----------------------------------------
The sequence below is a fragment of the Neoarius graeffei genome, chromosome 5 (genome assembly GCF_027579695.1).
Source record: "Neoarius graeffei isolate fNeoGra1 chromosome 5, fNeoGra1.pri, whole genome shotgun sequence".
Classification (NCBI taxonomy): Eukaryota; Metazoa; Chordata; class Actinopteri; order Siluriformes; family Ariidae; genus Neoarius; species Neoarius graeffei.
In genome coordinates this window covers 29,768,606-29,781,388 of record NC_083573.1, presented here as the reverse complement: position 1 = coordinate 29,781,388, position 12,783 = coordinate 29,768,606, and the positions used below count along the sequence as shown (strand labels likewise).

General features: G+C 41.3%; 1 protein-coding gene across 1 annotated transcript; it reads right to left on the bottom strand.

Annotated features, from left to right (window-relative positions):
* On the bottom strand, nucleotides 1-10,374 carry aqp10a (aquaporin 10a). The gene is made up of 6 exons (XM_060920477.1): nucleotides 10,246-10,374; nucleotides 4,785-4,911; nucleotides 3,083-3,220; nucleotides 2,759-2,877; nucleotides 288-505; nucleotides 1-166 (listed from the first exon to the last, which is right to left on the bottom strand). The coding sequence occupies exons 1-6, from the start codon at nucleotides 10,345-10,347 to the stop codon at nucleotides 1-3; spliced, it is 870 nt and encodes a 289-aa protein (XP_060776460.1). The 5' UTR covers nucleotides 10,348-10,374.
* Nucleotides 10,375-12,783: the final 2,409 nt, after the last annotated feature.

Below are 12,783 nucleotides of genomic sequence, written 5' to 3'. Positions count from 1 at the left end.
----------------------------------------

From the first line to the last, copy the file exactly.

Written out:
The sequence below is a fragment of the Neoarius graeffei genome, chromosome 5 (genome assembly GCF_027579695.1).
Source record: "Neoarius graeffei isolate fNeoGra1 chromosome 5, fNeoGra1.pri, whole genome shotgun sequence".
Classification (NCBI taxonomy): Eukaryota; Metazoa; Chordata; class Actinopteri; order Siluriformes; family Ariidae; genus Neoarius; species Neoarius graeffei.
In genome coordinates this window covers 29,768,606-29,781,388 of record NC_083573.1, presented here as the reverse complement: position 1 = coordinate 29,781,388, position 12,783 = coordinate 29,768,606, and the positions used below count along the sequence as shown (strand labels likewise).

General features: G+C 41.3%; 1 protein-coding gene across 1 annotated transcript; it reads right to left on the bottom strand.

Annotated features, from left to right (window-relative positions):
* On the bottom strand, nucleotides 1-10,374 carry aqp10a (aquaporin 10a). The gene is made up of 6 exons (XM_060920477.1): nucleotides 10,246-10,374; nucleotides 4,785-4,911; nucleotides 3,083-3,220; nucleotides 2,759-2,877; nucleotides 288-505; nucleotides 1-166 (listed from the first exon to the last, which is right to left on the bottom strand). The coding sequence occupies exons 1-6, from the start codon at nucleotides 10,345-10,347 to the stop codon at nucleotides 1-3; spliced, it is 870 nt and encodes a 289-aa protein (XP_060776460.1). The 5' UTR covers nucleotides 10,348-10,374.
* Nucleotides 10,375-12,783: the final 2,409 nt, after the last annotated feature.

Below are 12,783 nucleotides of genomic sequence, written 5' to 3'. Positions count from 1 at the left end.